Looking forward to a new Egypt

A peaceful Cairo, taken around a month before protests began

The photo above was taken in December 2010. Little did I know that this was a city that would be completely transformed just a few weeks after I left.

It was late January, the end of the first week of protests, and I was enjoying a few glasses of wine with friends, blissfully separated from much more serious events. Then I heard the news: our worst fears had been confirmed as rioters and looters took to the streets in Cairo and Alexandria. There was not going to be an easy way out of this one, and we certainly weren’t going to be able to return our passengers to their tours anytime soon. I excused myself and hopped online, fingertips thumping rapidly into the keyboard. In all the texts, emails and phone-calls that fired across the globe to various members of our international team, we were basically trying to answer the same question: What do you do when a major tourist destination – to which we send thousands of people every year – erupts in violence?

Felucca sailing on the Nile

As is the case with most events these days, Twitter now serves as an international newswire for anyone who takes the time to engage with it. I had started following a few of the bloggers and Tweeters who had precipitated this event simply because I found it amazing that I could, effectively, watch a revolution unfold right in front of my eyes; revolutionaries providing real-time updates on what was happening at the epicentre of an event that was swiftly gaining momentum. Twitter – along with Al Jazeera English and the Guardian’s live blog updates – was my main news source.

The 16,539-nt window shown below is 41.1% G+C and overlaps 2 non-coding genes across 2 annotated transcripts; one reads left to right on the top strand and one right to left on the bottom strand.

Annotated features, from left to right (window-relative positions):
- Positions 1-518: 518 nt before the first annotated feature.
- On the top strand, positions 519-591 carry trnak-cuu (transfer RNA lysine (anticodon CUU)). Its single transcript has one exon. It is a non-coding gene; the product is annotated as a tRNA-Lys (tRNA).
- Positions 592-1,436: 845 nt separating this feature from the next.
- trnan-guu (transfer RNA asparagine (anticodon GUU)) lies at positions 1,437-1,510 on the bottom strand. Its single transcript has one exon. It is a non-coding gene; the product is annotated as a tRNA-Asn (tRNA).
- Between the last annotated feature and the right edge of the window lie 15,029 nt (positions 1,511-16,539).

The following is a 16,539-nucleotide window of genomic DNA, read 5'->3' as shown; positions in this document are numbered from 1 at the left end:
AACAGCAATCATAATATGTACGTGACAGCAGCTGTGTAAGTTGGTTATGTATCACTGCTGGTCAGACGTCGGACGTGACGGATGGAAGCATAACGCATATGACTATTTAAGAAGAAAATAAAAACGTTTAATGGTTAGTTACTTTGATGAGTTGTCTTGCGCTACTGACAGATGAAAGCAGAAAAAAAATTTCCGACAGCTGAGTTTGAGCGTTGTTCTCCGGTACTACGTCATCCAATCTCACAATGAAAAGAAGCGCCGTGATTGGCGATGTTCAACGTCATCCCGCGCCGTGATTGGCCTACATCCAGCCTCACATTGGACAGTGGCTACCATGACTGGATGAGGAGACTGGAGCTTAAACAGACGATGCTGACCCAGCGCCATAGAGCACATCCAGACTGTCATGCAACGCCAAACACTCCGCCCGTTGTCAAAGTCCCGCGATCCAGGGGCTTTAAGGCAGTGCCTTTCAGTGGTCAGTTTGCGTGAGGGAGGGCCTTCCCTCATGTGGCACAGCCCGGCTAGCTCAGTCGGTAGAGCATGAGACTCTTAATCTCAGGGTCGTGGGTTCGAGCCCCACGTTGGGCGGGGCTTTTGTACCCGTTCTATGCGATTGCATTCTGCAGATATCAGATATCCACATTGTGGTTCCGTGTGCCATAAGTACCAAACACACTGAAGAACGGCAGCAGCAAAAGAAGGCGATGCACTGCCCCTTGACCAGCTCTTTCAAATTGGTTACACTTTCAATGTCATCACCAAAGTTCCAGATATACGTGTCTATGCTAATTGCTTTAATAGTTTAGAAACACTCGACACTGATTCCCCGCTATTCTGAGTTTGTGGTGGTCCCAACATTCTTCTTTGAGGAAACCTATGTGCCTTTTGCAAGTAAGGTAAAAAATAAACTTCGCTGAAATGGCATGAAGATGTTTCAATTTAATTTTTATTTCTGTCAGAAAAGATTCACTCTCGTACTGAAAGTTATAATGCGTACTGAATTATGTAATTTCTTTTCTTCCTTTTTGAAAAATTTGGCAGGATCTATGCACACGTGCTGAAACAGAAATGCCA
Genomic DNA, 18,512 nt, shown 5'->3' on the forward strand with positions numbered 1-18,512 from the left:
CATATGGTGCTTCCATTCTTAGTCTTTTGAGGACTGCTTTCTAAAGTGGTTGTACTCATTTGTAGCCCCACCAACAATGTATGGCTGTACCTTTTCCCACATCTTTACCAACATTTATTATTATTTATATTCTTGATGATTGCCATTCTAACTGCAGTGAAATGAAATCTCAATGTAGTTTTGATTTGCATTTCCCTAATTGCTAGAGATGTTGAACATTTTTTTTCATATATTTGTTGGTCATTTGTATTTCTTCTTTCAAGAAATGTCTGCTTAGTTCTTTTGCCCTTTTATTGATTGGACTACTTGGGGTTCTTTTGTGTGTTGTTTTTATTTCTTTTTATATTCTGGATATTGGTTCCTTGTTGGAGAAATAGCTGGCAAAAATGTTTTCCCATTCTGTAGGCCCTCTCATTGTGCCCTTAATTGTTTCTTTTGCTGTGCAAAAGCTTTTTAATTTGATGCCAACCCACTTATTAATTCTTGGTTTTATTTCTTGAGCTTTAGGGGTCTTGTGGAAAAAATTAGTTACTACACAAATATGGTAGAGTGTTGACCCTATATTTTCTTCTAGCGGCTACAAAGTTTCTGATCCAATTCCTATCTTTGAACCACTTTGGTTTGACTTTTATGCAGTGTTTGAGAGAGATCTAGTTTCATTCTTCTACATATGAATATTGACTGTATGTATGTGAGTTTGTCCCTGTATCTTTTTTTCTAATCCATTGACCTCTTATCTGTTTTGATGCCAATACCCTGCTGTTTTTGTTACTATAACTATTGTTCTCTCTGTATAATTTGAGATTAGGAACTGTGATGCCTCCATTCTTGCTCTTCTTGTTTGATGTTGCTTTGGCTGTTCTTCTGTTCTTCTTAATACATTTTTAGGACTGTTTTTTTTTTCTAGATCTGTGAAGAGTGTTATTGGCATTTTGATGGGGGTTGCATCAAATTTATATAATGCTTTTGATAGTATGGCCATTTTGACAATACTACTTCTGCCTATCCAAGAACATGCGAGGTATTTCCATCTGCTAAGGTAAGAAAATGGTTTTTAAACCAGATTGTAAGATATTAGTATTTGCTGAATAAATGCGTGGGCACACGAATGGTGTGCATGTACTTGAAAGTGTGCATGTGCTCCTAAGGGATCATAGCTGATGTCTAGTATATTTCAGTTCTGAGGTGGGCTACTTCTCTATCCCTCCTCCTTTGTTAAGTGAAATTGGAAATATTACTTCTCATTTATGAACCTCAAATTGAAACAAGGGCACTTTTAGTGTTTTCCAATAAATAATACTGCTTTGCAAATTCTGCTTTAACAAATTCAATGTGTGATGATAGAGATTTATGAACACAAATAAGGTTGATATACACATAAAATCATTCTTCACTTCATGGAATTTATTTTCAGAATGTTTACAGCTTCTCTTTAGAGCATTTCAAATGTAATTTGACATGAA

Facebook, on the other hand, was where our passengers and their families were congregating. Messages poured in from people desperately looking for details of their loved ones and trying to find out what we were doing to help them. And, touchingly, there were many messages enquiring about our guides. To our passengers, these men were not just guides – they were as much a part of the country as the incredible sights that they had seen, and many people asked us to pass on their regards to the On The Go Tours team in Egypt.

Almost straight away, we set up a 24 hour email and phone service which served as the primary source of information, and made sure that we answered any queries that we had on Facebook and Twitter as soon as possible. The team pulled together and worked late to make sure that time-zone differences wouldn’t affect our response time to questions about Egypt, and the team on the ground worked tirelessly to make sure that all of our passengers got out of Egypt safely.

At the time of writing, the Foreign Office still advises against all but essential travel to Cairo, Alexandria, Luxor and Suez. However, since Mubarak has stepped down, there’s been an upturn in Egypt-related enquiries. We’re hoping that the people of Egypt get what they’ve been striving for all this time. And of course, we hope also that everyone who has missed out on being able to see this amazing land will be able to do so again soon.

If you’ve got an opinion on the events in Egypt that you’d like to share, or if you have any questions about our tours in the region, get in touch with us on Facebook, Twitter, or get in touch directly with an On The Go office in your area.

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